Working Papers in Linguistics - 2006

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    Polysemy Deriving from Possessor Ascension
    (University of Hawai'i at Mānoa Department of Linguistics, 2006-11-01) Hwang, Kyuseek
    This paper investigates a construction in Korean which is ambiguous between a causative and a passive interpretation. I propose that such ambiguous sentences are polysemous and the polysemy is derived from A-movement, in particular, so-called possessor ascension, in agreement with Whitman and Han 1988 and Kim and Pires 2002. The proposed “possessor ascension” is justified from the Minimalist Program (MP) perspective. Specifically, I propose that the motivation of the possessor ascension is EPP (Extended Projection Principle) on T and solve several apparent problems by appealing to Equidistance due to V-to-T movement and the Phase Impenetrability Constraint (PIC) based on the Phase model (Chomsky 2005, 2001, 2000).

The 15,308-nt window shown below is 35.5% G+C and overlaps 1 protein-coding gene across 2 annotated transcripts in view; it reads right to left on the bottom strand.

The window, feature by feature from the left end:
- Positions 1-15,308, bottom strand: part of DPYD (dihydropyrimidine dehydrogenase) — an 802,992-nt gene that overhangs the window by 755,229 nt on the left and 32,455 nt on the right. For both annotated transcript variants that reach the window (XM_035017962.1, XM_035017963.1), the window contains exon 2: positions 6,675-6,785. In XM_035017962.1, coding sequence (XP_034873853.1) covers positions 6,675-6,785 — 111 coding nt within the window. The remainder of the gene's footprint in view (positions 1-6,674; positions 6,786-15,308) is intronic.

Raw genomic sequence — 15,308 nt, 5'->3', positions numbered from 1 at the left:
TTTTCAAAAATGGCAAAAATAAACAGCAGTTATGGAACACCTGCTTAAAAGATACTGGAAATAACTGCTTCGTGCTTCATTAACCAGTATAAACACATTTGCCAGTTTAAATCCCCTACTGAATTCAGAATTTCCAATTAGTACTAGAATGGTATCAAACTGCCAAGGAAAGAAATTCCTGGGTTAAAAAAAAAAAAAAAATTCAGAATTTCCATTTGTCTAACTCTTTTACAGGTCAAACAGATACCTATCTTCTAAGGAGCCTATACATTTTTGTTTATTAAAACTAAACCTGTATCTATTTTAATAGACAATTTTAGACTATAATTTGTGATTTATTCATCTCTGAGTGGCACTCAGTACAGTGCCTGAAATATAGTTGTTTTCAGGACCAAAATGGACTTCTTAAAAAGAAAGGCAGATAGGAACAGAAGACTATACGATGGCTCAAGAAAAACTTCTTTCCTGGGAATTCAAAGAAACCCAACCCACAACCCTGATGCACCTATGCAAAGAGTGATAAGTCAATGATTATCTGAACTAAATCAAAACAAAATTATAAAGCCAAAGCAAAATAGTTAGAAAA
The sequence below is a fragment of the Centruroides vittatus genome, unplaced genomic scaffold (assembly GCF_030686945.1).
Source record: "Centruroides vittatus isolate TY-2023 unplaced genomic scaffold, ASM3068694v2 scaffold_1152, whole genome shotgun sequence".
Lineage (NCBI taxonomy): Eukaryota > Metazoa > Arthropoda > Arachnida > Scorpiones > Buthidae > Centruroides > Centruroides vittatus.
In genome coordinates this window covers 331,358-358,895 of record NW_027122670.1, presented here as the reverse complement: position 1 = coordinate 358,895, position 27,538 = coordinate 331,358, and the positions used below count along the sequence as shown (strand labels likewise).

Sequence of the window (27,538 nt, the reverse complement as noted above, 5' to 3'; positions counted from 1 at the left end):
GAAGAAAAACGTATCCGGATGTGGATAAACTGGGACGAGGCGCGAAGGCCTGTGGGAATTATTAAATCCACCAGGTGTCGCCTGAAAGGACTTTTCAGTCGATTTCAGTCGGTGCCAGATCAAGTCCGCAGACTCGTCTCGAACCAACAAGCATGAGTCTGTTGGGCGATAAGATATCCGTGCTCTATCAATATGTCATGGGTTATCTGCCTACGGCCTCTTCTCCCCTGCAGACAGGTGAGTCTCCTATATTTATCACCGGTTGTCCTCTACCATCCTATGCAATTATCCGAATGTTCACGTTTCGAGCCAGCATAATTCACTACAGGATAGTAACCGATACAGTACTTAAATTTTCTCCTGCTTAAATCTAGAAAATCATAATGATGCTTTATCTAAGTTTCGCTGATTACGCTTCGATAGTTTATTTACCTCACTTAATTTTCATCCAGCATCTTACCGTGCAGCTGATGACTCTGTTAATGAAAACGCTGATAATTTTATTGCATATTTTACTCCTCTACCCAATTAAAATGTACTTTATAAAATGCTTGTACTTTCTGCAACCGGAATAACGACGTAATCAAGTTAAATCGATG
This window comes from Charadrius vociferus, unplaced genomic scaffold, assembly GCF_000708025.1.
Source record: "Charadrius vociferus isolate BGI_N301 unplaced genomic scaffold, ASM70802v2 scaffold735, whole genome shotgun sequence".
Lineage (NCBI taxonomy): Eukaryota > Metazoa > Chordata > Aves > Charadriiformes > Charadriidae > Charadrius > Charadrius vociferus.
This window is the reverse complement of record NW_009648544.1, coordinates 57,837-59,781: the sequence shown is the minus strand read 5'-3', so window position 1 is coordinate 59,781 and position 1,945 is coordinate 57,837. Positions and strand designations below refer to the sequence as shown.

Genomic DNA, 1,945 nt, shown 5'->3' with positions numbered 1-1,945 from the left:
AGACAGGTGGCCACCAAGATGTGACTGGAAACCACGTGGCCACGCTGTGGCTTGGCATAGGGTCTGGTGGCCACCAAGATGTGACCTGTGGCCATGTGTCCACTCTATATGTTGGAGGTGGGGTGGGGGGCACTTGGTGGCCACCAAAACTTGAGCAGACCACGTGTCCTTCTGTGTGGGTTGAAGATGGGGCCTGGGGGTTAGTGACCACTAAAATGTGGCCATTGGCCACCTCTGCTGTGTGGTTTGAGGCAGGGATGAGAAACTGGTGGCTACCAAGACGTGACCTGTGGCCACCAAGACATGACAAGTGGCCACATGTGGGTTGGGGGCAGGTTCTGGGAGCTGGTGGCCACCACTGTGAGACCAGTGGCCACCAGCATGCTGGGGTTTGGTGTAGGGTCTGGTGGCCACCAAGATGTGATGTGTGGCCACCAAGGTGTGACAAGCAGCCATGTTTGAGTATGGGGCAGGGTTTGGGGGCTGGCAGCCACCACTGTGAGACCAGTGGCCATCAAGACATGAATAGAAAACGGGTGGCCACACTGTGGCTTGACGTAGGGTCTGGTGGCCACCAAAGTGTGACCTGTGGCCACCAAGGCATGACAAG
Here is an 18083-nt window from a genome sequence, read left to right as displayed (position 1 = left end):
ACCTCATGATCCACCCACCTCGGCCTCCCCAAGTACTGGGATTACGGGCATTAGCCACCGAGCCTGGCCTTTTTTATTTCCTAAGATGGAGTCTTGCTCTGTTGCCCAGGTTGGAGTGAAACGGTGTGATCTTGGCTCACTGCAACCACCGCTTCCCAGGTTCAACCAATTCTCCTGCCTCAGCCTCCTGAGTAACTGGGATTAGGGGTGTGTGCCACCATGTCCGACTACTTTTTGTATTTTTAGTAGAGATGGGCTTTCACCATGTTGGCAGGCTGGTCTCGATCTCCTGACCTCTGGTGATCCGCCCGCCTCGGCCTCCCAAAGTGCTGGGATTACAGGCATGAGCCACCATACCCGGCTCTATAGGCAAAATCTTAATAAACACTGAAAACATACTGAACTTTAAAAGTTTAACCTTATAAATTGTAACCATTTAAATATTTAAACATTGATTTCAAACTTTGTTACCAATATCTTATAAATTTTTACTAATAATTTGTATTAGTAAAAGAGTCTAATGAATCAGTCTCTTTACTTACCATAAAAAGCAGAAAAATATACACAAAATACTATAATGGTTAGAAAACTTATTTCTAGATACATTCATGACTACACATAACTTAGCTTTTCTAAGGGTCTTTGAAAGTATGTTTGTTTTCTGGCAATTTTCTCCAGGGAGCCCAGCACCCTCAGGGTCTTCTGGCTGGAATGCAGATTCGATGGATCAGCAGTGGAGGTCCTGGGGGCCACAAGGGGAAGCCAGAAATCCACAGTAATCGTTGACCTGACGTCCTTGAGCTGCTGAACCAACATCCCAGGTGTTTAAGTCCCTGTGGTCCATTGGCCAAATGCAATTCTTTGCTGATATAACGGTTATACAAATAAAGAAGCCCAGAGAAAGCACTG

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    Hawaiian Relative Clause Structure
    (University of Hawai'i at Mānoa Department of Linguistics, 2006-05-01) Baker, Christopher M.
    The purpose of this paper is to explore the formal aspects of Hawaiian relative clause structure. This includes a description of the formal structure of relative clauses in Hawaiian, including gap-versus-pronoun strategy in relativization and constituency tests for what I term as genitive subjects in Hawaiian relative clauses.
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    An Analysis of Problematic Relative Clauses in the Young Variety of Oirat (Based on Kalmyk and Xinjiang Oirat)